On this installment, we’ll be covering the 1979 psychological quasi-slasher Silent Scream, directed by Denny Harris and starring Rebecca Balding, Barbara Steele, and Yvonne de Carlo. Much thanks to patron Rob for sending us the movie! 😀
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13 O’Clock is hosted by Jenny Ashford & Tom Ross.
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A masked, black-gloved killer stalks the streets of Rome, hacking away at underdressed ladies with a flashing, phallic blade. A hapless tourist witnesses one of these murders, but is brushed off by the police, and is forced to try to reveal the killer on her own, before she becomes the next victim.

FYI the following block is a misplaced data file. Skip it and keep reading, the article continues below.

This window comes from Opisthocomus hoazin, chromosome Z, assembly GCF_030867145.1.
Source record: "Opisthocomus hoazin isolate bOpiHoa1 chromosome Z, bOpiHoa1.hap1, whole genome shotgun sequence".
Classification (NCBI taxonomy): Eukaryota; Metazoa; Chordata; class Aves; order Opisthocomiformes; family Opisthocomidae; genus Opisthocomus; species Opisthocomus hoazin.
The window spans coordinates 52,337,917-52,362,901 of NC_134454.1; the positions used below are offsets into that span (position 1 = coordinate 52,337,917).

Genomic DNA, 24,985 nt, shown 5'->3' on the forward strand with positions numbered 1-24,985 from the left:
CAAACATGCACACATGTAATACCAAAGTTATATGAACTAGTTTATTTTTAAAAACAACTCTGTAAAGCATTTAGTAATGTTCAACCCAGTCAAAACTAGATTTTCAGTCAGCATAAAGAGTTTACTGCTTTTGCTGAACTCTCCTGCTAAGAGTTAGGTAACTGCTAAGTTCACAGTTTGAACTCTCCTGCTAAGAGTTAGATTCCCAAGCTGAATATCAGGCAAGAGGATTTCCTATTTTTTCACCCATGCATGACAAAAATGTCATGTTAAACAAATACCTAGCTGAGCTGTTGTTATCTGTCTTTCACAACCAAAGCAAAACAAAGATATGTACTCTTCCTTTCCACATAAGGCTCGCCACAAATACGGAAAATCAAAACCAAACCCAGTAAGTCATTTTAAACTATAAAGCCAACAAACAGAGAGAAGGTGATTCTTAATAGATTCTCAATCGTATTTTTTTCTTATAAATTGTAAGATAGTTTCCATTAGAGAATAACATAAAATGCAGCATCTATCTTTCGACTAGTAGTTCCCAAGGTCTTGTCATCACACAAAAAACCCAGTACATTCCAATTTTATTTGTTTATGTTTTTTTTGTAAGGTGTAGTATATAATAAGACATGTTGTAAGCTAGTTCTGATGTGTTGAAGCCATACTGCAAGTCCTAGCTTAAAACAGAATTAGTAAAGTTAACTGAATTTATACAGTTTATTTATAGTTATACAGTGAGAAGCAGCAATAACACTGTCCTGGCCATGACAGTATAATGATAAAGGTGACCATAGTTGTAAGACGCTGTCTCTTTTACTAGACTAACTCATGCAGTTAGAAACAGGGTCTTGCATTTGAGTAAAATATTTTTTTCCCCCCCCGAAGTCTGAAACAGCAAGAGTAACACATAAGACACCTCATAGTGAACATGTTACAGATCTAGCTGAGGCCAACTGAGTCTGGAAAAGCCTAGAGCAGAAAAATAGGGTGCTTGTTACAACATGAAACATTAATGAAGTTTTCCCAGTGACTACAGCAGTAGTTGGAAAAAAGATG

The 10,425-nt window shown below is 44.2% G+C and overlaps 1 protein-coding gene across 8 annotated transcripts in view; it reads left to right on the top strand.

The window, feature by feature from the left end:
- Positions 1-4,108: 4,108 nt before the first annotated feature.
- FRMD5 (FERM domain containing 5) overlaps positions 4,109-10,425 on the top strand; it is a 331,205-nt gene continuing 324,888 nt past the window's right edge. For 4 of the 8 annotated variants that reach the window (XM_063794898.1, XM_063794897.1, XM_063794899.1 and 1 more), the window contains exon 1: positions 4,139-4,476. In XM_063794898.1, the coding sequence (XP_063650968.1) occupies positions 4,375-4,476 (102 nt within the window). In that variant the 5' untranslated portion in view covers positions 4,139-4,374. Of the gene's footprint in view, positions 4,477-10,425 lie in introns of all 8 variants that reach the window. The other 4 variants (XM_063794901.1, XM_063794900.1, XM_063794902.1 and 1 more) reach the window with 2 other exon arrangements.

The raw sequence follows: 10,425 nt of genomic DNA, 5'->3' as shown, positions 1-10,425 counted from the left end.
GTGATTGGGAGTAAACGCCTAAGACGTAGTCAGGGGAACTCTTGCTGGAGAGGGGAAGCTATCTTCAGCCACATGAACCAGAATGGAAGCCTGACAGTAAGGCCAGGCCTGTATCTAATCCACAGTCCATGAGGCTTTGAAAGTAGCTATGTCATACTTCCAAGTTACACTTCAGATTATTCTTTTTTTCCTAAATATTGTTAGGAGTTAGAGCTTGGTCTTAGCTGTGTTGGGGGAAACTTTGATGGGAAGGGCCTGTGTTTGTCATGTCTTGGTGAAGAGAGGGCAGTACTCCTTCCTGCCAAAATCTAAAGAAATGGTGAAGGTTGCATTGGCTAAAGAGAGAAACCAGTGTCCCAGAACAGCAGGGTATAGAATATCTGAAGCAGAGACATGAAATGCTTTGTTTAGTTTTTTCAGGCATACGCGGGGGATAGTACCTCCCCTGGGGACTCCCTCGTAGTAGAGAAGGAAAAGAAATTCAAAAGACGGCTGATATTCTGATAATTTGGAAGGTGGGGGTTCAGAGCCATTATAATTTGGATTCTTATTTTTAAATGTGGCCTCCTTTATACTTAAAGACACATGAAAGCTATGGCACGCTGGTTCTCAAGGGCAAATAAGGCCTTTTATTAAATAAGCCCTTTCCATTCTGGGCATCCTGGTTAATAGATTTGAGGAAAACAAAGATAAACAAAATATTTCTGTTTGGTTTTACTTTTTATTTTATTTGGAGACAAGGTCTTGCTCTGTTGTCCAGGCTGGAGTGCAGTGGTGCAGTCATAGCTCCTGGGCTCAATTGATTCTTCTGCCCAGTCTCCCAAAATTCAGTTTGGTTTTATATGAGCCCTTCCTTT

If this plot sounds familiar, it’s because it’s the most common story arc of the classic Italian thriller/horror genre, the giallo. This distinctive film style has many fascinating aesthetic and narrative flourishes, and is largely responsible for kicking off the American slasher film boom of the 1970s and 1980s. On this episode, Tom and Jenny discuss one of Jenny’s very favorite film styles, giving a history of the genre, a breakdown of the most commonly seen tropes, and opinions about the best giallo films. Sharpen your straight razor and shrug into your black trenchcoat as we take a deep red journey into the lurid, murderous world of the giallo. Bring in the perverts!